Many more workers would be eligible for overtime under a proposed rule released by the Department of Labor.
According to the DOL, the proposed rule would guarantee overtime pay for most salaried workers earning less than $1,059 per week, about $55,000 per year. The rule would extend overtime to approximately 3.6 million more workers.
Under the rule, the DOL proposed raising the annual salary-level threshold under the Fair Labor Standards Act (FLSA) from $35,568 to $55,068 for white-collar exemptions to overtime requirements. The rule also proposed raising the annual salary-level threshold for the highly compensated employee exemption from $107,432 to $143,988.
In addition, the DOL proposed automatic hikes to the overtime threshold every three years.
“For over 80 years, a cornerstone of workers’ rights in this country is the right to a 40-hour workweek, the promise that you get to go home after 40 hours or you get higher pay for each extra hour that you spend laboring away from your loved ones,” said Acting Secretary Julie Su. “I’ve heard from workers again and again about working long hours, for no extra pay, all while earning low salaries that don’t come anywhere close to compensating them for their sacrifices. Today, the Biden-Harris administration is proposing a rule that would help restore workers’ economic security by giving millions more salaried workers the right to overtime protections if they earn less than $55,000 a year.”
The DOL said that the proposed rule would do the following:
- Restore and extend overtime protections to low-paid salaried workers. The DOL said that because of outdated rules, lower-paid salaried workers aren’t getting paid time-and-a-half for hours worked over 40 in a week. The proposed salary level would help ensure that more of these low-paid salaried workers receive overtime protections traditionally provided by the department’s rules.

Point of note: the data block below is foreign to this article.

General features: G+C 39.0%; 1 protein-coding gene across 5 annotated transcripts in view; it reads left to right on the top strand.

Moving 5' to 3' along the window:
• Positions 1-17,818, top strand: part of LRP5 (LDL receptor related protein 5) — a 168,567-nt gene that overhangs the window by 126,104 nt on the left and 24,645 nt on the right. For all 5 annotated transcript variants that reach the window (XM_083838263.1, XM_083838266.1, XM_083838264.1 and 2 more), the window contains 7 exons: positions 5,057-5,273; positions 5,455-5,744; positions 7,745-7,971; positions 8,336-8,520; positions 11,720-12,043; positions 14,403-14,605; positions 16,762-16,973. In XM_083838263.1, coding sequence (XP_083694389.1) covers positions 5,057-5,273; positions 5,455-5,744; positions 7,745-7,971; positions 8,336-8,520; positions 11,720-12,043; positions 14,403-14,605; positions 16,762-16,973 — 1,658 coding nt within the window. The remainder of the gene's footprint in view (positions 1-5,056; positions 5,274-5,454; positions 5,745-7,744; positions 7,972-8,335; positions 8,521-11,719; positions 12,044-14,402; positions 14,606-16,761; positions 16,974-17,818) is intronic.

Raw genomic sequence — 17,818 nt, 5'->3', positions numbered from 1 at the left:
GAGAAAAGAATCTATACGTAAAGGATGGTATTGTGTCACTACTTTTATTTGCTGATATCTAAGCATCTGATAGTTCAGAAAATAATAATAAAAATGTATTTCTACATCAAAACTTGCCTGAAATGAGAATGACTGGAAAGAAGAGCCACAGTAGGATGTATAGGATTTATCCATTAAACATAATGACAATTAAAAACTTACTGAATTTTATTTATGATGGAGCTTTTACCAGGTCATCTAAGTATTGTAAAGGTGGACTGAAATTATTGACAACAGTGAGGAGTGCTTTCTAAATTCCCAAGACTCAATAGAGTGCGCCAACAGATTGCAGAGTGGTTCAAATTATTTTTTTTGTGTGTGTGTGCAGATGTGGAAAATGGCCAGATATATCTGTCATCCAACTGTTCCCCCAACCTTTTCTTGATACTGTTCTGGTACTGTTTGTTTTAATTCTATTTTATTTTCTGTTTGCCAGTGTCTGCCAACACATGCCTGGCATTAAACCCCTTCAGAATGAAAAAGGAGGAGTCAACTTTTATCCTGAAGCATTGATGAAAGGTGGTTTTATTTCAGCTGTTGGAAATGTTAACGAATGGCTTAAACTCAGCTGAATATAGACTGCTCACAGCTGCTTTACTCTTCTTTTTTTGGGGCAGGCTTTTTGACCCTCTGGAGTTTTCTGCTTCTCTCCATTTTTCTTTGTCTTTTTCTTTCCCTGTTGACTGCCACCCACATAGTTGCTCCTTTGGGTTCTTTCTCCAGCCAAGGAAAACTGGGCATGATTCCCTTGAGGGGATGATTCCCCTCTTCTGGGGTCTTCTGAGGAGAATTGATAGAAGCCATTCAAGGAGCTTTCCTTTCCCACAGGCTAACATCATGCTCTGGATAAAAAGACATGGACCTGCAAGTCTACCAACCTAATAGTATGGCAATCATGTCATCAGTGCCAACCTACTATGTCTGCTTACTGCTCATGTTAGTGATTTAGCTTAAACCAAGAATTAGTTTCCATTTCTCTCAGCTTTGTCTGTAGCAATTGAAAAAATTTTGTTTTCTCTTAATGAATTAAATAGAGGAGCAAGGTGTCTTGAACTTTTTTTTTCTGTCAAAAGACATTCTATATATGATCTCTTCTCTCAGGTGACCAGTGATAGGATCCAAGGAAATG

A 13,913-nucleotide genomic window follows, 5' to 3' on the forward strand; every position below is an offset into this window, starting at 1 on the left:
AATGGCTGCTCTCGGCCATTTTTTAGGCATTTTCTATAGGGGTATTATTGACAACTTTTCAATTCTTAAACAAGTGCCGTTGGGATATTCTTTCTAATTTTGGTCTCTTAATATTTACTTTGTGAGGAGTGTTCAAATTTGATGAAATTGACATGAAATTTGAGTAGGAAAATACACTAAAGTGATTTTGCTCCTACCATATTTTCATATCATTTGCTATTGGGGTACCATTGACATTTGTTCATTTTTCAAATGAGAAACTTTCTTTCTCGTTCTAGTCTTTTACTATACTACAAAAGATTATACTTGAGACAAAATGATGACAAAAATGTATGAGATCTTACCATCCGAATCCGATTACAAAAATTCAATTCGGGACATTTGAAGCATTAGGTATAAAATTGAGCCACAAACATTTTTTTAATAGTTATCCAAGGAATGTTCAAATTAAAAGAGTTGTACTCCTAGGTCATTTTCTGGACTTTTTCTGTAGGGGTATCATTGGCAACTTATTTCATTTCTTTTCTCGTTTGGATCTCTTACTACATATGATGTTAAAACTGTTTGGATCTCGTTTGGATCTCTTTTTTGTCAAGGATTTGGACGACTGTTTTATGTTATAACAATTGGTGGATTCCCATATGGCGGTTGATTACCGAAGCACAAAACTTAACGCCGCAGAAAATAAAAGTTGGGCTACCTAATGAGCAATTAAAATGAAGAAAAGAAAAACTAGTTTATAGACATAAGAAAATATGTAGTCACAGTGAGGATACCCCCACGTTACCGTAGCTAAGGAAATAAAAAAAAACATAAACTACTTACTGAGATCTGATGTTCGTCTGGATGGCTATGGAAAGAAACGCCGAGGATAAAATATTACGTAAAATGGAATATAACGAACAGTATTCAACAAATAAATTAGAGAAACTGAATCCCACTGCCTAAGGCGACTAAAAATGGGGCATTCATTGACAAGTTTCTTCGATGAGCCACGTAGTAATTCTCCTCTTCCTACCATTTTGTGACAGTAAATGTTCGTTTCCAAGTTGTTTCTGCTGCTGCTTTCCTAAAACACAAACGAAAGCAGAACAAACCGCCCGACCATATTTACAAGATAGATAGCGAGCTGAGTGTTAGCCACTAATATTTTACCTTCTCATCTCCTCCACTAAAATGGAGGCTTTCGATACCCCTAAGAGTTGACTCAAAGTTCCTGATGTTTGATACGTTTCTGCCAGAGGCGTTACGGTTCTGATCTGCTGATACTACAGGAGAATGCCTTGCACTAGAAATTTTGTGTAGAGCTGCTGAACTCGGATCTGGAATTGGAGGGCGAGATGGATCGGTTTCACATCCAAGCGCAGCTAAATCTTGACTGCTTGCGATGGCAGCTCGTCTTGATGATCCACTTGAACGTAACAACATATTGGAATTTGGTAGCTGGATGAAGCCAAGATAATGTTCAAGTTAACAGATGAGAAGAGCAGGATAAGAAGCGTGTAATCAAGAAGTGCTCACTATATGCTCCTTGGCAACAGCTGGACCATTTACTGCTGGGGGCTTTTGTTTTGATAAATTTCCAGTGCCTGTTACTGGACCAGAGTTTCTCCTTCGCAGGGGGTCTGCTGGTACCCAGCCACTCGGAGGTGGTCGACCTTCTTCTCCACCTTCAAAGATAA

- ‘Better identify’ workers who are exempt and not exempt from overtime. The DOL said that the rule will “better identify” which employees are executive, administrative or professional employees who should be exempt from overtime. In doing so, the proposed rule is intended to better ensure that those who are not exempt will receive additional compensation when working more than 40 hours a week.
- Prevent future erosion of overtime protections and ensure greater predictability. The rule proposes automatically updating the salary threshold every three years to reflect current earnings data.
- Restore overtime protections for U.S. territories. From 2004 until 2019, the department’s regulations ensured that the overtime salary threshold also applied to U.S. territories where the federal minimum wage was in effect. The proposed rule would go back to that practice and ensure that workers in U.S. territories subject to the federal minimum wage have the same overtime protections as other U.S. workers.
The proposed rule is open for public comment until October 30, 2023.
If the rule goes into effect, it is likely to have a substantial effect on employers of all sizes.
Employers might need to consider whether to shift some exempt employees to nonexempt and begin paying them overtime or raise the salaries for some employees to get them above the new salary level.
Paying higher salaries and/or more overtime has the potential to significantly increase costs. Employers would also need to do regular reviews of their worker classifications. The fact that the proposal is pending makes it a good time for employers to consider the possibilities.
Experts say that if this rule doesn’t go into effect or is challenged in court, the DOL might consider employing the formerly used “duties test,” under which the classification of a worker as exempt verses nonexempt depends on their job duties.